Cut from the Same Clothes
Did you know that clothes can be pronounced without the TH sound - but also with it?
For many Americans, this may actually come as a surprise.
It sure did for me, and I was born and bred in America – not to mention I’ve taught English as a second language around the globe!
I’ve called many states home: Washington, Georgia, Florida, Oklahoma, North Carolina, Tennessee, Texas, Alabama, New York, California, and even the Nation’s capital. But I’ve also resided outside of the country – in Asia and many European countries. Bottom line: I’ve seen a lot of the world, yet I had never in my life so much as had a hint of the possible existence of the word clothes with the voiced TH.
As a teacher abroad in both Asia and Europe, I had been asked by my (non-native) students about this word’s pronunciation. But I just assumed their inquiry was due to the misleading spelling of the word. (I mean just think about trying to explain the spelling of words like “one”, “two”, or “Wednesday” to people learning English! Language is not always evident…it’s just the way it is.) So unfortunately, at the time, the possibility of more was dismissed.
My insight into the perplexities of clothes changed upon embarking on the creation of TA-DA!’s first talking picture dictionary – and my blissful ignorance was left abruptly by the roadside. Our sound engineer Jesse Lewis introduced me to a family of fabulous kids from Boston (all native speakers, born and bred in America) who proceeded to read all of the words from our dictionary into a microphone. Record scratch! I heard this:
Say what? Every person from that family proceeded to pronounce the TH. I was perplexed to say the least. Definitely a head-scratching moment.
And just like that, my world was rocked, and I entered into the next level of word and grammar nerd-dom.
Enter a second family whom we recorded for the dictionary here in California, where I reside now, and they too pronounced the TH. So I approached both of TA-DA’s artists (who are also both California natives, growing up not far from one another, in fact) and it got weirder. Kelsey pronounced the TH sound, but Michelle did not. What gives?
I got nerdier and started poking around, asking the fabulously bizarre question, “Do you pronounce the TH in the word clothes?” It was a mixed bag with origins that were paradoxical or just plain nonsensical.
I turned to Siri:
My favorite voice recognition software seemed to clearly recognize and validate both.
Okay, what about popular and reputable dictionaries?
The best-selling American dictionary Merriam Webster included both the TH and O pronunciations of the word clothes, as well as the visual, phonetic spelling of both: [klōz] also [klōt͟hz]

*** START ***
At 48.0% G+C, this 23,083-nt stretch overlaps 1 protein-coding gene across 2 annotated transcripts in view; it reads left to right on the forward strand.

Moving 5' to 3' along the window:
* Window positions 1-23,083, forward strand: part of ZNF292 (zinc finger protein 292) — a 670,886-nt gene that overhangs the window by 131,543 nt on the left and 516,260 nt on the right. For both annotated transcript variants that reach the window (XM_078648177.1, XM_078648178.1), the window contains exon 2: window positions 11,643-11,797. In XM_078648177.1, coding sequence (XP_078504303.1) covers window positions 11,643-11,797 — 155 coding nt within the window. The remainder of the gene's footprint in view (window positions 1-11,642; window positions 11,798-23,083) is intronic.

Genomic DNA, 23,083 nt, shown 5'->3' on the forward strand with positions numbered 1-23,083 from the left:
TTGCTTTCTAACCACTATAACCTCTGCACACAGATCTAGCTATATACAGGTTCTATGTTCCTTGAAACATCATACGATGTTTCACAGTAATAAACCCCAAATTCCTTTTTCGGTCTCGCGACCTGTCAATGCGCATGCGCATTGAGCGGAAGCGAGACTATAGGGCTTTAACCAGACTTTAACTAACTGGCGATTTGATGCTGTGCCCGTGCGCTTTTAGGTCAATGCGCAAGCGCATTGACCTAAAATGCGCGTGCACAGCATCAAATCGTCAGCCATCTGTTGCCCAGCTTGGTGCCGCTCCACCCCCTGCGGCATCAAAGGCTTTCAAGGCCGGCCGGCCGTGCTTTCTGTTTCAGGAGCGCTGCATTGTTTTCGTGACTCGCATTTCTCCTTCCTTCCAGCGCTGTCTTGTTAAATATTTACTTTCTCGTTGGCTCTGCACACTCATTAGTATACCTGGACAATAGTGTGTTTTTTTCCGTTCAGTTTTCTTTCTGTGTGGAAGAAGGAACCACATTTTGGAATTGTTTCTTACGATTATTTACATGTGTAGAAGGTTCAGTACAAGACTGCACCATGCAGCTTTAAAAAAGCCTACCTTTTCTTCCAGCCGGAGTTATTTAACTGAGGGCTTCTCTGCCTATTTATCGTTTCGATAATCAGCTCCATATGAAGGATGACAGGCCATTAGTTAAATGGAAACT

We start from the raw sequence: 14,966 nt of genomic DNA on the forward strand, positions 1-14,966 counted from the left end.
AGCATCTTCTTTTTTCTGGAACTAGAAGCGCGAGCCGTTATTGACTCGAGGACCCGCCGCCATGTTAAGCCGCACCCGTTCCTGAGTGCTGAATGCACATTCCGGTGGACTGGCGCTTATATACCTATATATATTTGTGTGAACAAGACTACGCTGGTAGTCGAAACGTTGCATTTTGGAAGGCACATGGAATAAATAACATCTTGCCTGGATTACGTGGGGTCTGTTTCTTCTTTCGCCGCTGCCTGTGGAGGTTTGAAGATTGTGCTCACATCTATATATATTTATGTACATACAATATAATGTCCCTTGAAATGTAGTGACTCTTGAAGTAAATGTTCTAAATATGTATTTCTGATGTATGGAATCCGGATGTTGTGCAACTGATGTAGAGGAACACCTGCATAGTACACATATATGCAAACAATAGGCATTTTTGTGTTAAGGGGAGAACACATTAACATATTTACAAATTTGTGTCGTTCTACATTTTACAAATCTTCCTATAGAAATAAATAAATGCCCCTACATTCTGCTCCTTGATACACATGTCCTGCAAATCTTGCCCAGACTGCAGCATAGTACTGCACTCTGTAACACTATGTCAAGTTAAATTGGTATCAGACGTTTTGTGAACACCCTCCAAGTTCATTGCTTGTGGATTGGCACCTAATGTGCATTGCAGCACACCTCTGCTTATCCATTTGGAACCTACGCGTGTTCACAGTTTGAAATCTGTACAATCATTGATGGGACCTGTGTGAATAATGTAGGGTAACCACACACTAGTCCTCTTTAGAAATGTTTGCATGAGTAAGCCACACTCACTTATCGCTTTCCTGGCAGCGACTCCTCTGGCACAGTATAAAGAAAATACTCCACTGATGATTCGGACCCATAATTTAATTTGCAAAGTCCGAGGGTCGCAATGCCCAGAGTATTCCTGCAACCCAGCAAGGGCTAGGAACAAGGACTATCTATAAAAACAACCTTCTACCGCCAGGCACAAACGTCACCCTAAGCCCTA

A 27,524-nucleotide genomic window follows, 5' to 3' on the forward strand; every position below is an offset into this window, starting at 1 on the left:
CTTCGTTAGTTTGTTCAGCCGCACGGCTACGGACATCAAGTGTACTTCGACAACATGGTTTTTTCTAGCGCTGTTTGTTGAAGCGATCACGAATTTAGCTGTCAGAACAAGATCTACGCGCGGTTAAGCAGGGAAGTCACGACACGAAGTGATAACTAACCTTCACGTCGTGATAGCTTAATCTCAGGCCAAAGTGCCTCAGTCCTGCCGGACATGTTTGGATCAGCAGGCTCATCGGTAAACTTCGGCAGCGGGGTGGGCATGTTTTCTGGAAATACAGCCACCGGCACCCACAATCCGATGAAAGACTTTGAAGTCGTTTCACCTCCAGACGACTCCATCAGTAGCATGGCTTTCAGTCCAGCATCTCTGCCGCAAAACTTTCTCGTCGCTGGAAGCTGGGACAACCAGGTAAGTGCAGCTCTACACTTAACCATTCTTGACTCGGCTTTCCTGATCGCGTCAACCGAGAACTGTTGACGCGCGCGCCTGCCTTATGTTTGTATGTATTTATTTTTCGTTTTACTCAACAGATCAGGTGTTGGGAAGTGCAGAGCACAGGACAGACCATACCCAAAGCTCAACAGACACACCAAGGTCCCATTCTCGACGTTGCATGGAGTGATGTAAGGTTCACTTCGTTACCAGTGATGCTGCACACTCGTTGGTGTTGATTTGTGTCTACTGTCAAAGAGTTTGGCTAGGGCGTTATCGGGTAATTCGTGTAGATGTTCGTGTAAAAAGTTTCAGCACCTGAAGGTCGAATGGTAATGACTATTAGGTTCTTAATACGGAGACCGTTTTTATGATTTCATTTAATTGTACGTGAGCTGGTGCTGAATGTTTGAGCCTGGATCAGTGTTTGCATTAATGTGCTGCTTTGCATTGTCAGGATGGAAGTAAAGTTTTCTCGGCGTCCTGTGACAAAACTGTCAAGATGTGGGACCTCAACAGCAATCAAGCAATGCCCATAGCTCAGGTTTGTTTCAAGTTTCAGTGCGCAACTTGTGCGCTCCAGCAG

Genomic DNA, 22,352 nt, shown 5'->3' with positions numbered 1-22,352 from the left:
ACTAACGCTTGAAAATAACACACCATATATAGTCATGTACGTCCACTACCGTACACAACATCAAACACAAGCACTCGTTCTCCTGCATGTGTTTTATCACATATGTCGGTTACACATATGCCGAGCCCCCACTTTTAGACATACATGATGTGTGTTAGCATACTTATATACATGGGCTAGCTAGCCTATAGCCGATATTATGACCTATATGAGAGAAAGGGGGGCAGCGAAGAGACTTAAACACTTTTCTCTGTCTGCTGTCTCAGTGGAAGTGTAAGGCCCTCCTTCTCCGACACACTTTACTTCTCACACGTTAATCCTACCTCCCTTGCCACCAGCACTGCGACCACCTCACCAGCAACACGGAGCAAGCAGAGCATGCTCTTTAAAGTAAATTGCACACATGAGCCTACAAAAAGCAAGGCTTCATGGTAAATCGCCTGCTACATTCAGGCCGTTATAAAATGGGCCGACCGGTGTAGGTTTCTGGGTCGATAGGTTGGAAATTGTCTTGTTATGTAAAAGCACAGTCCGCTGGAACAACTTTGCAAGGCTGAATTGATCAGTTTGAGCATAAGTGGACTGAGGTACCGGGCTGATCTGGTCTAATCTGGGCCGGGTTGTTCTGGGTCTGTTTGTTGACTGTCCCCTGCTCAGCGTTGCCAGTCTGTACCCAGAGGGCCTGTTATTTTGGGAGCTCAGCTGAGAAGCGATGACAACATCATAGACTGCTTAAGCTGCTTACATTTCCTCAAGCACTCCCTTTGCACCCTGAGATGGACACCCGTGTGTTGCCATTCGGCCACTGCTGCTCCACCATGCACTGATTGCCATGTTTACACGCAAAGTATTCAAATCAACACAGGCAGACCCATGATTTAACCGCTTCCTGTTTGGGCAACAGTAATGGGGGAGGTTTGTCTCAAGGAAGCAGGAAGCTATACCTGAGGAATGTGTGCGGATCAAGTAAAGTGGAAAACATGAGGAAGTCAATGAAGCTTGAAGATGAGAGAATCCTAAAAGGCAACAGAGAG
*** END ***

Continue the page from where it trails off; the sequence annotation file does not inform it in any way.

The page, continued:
But the Google dictionary only provided the TH pronunciation, while showing the phonetic versions of both.
Dictionary.com only pronounced the O version, while also showing the phonetic versions of both.
And then good ol’ Macmillan pronounced the TH version, while only showing the phonetic representation of the O pronunciation.
I’m confused! What about you? What gives?
I turned to my team’s expert linguist Charles Chang, who has been formally schooled in all things language at Harvard, Cambridge, Stanford, UC Berkeley, Rice, SOAS (University of London), and Seoul National University in South Korea (for real). Suffice it to say, he knows a thing or two about language. This is what he had to say:
I say the word clothes both ways: with the 'O' ('th'-less) pronunciation in normal conversational speech, but with the 'TH' pronunciation when I'm trying to be especially clear. In other words, I usually use the 'O' pronunciation except in certain circumstances, which is also consistent with my general impression of what many English speakers do. Saying a 'th' and then a 'z' sound (spelled 'es' in clothes) right afterwards is tricky, because they are similar types of sounds (so-called "fricatives" in linguistics parlance)! So, it isn't surprising that the more economical pronunciation omitting the 'th' is so common. Still, literate speakers tend to know that the word is spelled with a 'th', so in circumstances where they might refer to their knowledge of the written form (such as in careful speech) you might see someone who otherwise would only use the 'O' pronunciation adopt the 'TH' pronunciation. (That's me!)
Wow, amazing. Thanks, Charles!
All of this food for thought has only wet my appetite. I want to know more! … Do all Boston natives pronounce the TH? Do certain cities? States? Regions? How did the differences develop and where and how is the line drawn? What are schools teaching? Is there an accepted rendition per area?
Language is indeed magical.
And with that, it’s time to start this day, get out of this robe, and put on some beautiful clothes.
— Michelle Glorieux